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Dan River 6 articles

NC court says Duke Energy coal ash cleanup can slide

Duke Energy does not have to begin cleaning up coal ash ponds that are contaminating the ground water in several locations across North Carolina, the state Supreme Court ruled June 11, overturning the decision of a lower state court last spring. Duke, the largest provider of electricity in the country, has been fighting environmental groups for years over its coal ash ponds, which store the toxic byproducts of coal burning. Environmental groups tried to sue Duke Energy three times in 2013 to force the company to clean up its 33 coal ash dumps throughout the state. The environmental groups took legal action ... Read More

Duke Energy agrees to coal ash spill cleanup plan with federal officials

The Environmental Protection Agency (EPA) said Thursday that it and Duke Energy of North Carolina agreed on a plan to clean up the energy company’s massive coal ash spill that flooded the Dan River with about 40,000 tons of toxic coal waste February 2. According to the terms of the agreement, the EPA will supervise Duke Energy’s spill cleanup efforts. The North Carolina Department of the Environment and Natural Resources, the Virginia Department of Environmental Quality, and federal wildlife officials will also provide input and consultation. Duke is required to reimburse the EPA for all costs the agency incurs in ... Read More

Duke Energy says customers will pay its hefty coal ash cleanup costs

Duke Energy’s CEO Lynn Good said that its customers will pay the costs of cleaning up dozens of the company’s toxic waste sites throughout North Carolina, many of which are contaminating the groundwater with arsenic and heavy metals. Last week, a North Carolina Superior Court judge ruled in favor of the Southern Environmental Law Center, ordering Duke to take “immediate action” to stop its 33 coal ash ponds across the state from further contaminating the groundwater with arsenic, mercury, lead, and several other toxic heavy metals and contaminants. The order was issued after one of Duke’s coal ash ponds spilled ... Read More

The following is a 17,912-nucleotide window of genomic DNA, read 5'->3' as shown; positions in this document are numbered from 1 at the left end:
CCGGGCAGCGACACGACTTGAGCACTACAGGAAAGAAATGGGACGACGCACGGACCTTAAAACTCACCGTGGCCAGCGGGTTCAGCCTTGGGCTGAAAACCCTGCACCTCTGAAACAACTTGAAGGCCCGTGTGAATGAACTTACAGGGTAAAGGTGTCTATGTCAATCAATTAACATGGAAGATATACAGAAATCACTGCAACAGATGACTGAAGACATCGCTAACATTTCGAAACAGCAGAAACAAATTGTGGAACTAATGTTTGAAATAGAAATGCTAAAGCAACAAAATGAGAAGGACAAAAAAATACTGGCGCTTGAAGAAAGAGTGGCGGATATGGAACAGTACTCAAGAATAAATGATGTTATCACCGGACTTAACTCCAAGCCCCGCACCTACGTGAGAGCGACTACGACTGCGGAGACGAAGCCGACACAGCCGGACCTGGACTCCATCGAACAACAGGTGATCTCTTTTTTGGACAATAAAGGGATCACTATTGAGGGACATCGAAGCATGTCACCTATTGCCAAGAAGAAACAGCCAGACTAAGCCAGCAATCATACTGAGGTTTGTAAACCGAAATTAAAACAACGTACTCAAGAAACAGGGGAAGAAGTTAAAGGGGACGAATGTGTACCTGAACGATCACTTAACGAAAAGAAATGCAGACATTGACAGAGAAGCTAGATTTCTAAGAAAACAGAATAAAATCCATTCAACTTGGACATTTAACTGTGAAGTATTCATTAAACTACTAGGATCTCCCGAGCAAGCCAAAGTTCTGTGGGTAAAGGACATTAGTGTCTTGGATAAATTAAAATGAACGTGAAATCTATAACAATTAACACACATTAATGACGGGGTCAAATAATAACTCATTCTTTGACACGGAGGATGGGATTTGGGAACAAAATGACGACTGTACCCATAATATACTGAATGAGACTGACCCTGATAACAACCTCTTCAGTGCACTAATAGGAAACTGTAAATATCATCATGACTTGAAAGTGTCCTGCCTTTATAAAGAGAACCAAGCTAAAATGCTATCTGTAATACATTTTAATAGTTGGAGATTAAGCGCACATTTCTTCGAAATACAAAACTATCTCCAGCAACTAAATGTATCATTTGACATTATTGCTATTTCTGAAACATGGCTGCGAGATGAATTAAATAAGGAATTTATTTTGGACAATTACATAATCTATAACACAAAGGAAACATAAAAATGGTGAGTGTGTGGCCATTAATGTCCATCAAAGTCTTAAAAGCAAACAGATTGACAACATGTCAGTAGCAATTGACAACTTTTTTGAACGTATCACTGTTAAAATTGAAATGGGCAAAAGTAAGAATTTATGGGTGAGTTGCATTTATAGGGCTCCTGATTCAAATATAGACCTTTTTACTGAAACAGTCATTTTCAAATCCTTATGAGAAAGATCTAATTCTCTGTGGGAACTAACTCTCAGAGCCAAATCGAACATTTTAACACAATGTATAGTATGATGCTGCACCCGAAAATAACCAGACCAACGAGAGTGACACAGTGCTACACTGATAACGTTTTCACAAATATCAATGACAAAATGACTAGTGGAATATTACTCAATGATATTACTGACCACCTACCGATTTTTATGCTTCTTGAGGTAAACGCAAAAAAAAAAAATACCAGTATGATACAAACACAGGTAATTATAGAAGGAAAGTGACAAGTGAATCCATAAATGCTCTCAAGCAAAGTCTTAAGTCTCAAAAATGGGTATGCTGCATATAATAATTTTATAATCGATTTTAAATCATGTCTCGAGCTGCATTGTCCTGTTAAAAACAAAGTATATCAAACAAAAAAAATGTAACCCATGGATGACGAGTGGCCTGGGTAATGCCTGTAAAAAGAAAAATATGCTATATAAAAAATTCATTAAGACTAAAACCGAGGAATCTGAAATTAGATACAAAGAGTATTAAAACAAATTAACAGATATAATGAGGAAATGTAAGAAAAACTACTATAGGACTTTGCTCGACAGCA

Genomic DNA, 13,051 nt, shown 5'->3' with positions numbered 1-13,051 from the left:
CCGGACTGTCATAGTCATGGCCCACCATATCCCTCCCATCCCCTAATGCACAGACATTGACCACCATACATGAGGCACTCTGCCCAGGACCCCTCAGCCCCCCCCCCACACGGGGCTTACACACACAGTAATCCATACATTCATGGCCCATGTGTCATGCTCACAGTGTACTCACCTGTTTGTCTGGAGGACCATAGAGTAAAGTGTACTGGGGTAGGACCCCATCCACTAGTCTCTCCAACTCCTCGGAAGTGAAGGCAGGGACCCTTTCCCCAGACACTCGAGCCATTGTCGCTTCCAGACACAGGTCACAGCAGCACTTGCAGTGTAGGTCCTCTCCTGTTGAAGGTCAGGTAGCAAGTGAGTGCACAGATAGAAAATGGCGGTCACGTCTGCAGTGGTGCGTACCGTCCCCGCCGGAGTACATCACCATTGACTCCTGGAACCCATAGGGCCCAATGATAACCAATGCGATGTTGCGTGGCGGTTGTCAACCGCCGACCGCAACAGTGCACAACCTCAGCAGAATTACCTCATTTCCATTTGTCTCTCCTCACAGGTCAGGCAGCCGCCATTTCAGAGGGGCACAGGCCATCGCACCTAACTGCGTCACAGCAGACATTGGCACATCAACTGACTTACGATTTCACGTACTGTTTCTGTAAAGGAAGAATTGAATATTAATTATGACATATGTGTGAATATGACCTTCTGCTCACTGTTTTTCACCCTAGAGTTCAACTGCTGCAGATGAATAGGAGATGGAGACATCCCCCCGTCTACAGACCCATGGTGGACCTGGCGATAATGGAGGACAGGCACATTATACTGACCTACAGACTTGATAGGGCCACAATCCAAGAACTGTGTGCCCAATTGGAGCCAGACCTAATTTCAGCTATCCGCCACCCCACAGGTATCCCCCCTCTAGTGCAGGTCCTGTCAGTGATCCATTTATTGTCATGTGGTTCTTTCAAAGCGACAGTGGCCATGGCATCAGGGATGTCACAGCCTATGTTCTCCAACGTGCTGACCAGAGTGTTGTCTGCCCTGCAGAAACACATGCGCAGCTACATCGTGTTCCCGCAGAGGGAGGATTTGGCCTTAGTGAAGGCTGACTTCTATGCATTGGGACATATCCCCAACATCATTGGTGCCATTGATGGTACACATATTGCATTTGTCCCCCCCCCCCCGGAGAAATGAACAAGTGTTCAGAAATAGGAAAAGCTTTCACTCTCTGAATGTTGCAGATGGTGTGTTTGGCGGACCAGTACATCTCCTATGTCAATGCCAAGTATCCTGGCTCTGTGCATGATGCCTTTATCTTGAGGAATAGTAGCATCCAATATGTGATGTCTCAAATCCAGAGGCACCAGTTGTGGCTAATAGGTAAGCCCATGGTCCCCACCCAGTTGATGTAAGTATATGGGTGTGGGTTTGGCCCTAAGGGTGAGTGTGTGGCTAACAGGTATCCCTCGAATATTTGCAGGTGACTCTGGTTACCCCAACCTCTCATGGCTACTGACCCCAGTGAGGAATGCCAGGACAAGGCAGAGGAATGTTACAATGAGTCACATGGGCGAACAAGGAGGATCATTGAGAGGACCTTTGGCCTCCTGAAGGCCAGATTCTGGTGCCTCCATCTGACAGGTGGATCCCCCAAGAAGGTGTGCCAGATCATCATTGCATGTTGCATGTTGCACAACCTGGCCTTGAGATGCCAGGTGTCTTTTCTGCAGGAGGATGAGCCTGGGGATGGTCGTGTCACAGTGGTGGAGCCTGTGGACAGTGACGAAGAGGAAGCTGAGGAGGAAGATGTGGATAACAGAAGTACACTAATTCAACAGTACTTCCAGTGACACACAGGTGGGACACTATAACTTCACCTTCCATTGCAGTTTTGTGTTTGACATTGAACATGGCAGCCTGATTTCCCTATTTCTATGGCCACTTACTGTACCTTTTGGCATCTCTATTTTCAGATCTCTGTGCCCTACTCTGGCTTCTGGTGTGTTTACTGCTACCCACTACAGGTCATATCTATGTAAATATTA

Toxic coal ash sludge blankets more than 70 miles of riverbed, lake bottoms

While North Carolina environmental regulators have been downplaying the risks posed by Duke Energy’s massive coal ash spill, U.S. officials said Tuesday that the highly toxic coal ash has coated the bottom of the Dan River up to 70 miles downstream of the spill site. U.S. Fish and Wildlife Service officials said that near Duke Energy’s Dan River facility, the toxic sludge has formed a giant pile 75 feet long and 5 feet deep. More than 82,000 tons of coal ash containing arsenic, heavy metals, and other toxins flowed into the Dan River Feb. 2 from a 27-acre ash pond ... Read More

N.C. toxic coal ash cleanup mired in political interests

The North Carolina Department of Environment and Natural Resources asked a judge last week to throw out its own proposed settlement with Duke Energy over pollution leaking from waste dumps at its power plants. The state agency requested the action the day after an Associated Press (AP) story was published, describing the settlement as a “sweetheart deal” between state regulators and Duke Energy, the nation’s largest electrical company. The proposed settlement would have had Duke pay fines of just $99,111 for pollution that spilled from coal ash dumps in Asheville and Charlotte. State regulators and Duke reached the settlement before ... Read More

North Carolina power plant spills tons of toxic coal ash into river

CHARLOTTE, N.C. – A Charlotte-based energy supplier blamed a broken storm water pipe at a shuttered power plant for spilling up to 82,000 tons of toxic coal ash into the Dan River near the Virginia border. Duke Energy Corp. said that coal ash, a waste product created  by burning coal to generate electricity, spilled into the river from a 27-acre ash pond at the Dan River Steam Station about 30 miles north of Greensboro. The plant has been inactive since 2012, but the site was never cleaned up. The company said that a 48-inch pipe underneath the ash pond broke ... Read More